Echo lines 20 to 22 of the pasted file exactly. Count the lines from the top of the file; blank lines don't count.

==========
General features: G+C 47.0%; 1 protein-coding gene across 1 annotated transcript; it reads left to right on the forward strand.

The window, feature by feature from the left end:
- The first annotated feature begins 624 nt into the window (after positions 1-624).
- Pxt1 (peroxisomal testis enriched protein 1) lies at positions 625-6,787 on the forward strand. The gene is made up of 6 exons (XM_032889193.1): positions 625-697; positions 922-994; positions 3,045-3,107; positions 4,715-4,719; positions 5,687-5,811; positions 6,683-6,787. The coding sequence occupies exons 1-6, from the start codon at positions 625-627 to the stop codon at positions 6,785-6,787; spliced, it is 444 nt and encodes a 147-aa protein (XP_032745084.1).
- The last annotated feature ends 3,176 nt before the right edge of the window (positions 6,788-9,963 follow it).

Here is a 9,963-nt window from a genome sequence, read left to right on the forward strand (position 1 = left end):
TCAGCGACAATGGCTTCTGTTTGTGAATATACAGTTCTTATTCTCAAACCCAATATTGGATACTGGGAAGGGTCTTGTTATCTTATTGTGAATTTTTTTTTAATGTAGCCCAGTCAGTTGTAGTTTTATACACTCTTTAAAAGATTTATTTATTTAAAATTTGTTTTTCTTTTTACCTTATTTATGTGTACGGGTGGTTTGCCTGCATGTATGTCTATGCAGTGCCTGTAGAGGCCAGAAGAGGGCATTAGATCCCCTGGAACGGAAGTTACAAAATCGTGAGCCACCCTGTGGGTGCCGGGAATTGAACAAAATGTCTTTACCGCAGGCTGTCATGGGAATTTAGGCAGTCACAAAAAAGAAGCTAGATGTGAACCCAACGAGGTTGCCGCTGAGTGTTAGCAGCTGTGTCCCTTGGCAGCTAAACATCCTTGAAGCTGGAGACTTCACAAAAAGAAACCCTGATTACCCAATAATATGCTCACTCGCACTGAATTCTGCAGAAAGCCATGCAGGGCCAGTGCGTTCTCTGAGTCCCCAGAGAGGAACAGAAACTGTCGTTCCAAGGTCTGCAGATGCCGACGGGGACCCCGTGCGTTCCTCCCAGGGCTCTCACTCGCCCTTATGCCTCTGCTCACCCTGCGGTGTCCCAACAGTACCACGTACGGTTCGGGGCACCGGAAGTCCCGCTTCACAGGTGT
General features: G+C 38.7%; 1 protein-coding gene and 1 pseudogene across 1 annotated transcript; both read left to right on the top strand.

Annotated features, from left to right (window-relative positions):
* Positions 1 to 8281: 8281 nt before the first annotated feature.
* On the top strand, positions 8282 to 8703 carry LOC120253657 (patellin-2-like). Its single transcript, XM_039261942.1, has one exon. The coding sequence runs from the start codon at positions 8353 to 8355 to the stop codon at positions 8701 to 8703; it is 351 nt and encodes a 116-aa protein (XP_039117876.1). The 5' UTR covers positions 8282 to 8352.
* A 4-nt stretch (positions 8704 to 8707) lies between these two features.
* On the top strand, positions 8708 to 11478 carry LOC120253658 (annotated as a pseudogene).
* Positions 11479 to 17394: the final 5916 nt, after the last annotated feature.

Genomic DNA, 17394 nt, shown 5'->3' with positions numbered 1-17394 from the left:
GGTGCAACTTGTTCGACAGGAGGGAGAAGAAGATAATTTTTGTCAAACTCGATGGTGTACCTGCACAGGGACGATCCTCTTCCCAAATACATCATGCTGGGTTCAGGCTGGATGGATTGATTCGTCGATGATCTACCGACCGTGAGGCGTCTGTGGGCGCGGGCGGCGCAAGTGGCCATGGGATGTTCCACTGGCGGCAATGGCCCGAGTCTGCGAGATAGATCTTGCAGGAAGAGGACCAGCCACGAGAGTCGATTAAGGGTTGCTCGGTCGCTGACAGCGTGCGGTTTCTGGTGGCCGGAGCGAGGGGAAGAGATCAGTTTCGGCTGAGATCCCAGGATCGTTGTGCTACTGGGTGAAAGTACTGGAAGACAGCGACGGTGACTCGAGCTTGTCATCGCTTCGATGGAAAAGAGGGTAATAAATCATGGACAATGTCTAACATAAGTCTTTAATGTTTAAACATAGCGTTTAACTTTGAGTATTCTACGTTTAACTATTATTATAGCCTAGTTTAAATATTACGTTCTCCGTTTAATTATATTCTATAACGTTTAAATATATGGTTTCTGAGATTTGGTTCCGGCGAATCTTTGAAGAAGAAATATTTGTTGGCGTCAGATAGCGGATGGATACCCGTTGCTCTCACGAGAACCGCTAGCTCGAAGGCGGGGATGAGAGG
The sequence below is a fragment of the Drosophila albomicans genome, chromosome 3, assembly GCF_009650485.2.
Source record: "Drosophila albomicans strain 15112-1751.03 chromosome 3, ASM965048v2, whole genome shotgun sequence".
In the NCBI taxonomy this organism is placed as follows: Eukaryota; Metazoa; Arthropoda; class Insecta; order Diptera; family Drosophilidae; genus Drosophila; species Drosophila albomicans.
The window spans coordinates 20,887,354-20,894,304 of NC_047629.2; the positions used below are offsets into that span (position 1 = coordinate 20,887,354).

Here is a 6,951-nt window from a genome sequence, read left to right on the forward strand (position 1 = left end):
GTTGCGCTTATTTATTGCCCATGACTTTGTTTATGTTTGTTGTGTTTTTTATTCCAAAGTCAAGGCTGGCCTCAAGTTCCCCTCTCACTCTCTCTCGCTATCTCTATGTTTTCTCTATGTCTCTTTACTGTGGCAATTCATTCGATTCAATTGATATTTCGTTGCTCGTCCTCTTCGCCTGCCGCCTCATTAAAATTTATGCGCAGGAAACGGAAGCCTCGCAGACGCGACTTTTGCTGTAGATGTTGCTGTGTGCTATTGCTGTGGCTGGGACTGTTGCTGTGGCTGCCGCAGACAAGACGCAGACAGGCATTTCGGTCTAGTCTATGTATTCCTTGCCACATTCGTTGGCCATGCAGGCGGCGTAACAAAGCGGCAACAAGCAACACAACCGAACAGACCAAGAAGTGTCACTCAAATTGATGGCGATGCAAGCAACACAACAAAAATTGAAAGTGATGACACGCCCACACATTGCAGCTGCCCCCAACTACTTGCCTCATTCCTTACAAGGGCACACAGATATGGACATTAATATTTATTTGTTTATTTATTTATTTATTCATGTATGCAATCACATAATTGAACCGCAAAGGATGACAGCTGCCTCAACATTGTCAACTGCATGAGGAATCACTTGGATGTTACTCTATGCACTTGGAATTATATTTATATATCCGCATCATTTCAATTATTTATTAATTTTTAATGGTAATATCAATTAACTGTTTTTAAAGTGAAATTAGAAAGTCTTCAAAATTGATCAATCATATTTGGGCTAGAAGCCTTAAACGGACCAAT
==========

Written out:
The window spans coordinates 20,887,354-20,894,304 of NC_047629.2; the positions used below are offsets into that span (position 1 = coordinate 20,887,354).

Here is a 6,951-nt window from a genome sequence, read left to right on the forward strand (position 1 = left end):
GTTGCGCTTATTTATTGCCCATGACTTTGTTTATGTTTGTTGTGTTTTTTATTCCAAAGTCAAGGCTGGCCTCAAGTTCCCCTCTCACTCTCTCTCGCTATCTCTATGTTTTCTCTATGTCTCTTTACTGTGGCAATTCATTCGATTCAATTGATATTTCGTTGCTCGTCCTCTTCGCCTGCCGCCTCATTAAAATTTATGCGCAGGAAACGGAAGCCTCGCAGACGCGACTTTTGCTGTAGATGTTGCTGTGTGCTATTGCTGTGGCTGGGACTGTTGCTGTGGCTGCCGCAGACAAGACGCAGACAGGCATTTCGGTCTAGTCTATGTATTCCTTGCCACATTCGTTGGCCATGCAGGCGGCGTAACAAAGCGGCAACAAGCAACACAACCGAACAGACCAAGAAGTGTCACTCAAATTGATGGCGATGCAAGCAACACAACAAAAATTGAAAGTGATGACACGCCCACACATTGCAGCTGCCCCCAACTACTTGCCTCATTCCTTACAAGGGCACACAGATATGGACATTAATATTTATTTGTTTATTTATTTATTTATTCATGTATGCAATCACATAATTGAACCGCAAAGGATGACAGCTGCCTCAACATTGTCAACTGCATGAGGAATCACTTGGATGTTACTCTATGCACTTGGAATTATATTTATATATCCGCATCATTTCAATTATTTATTAATTTTTAATGGTAATATCAATTAACTGTTTTTAAAGTGAAATTAGAAAGTCTTCAAAATTGATCAATCATATTTGGGCTAGAAGCCTTAAACGGACCAAT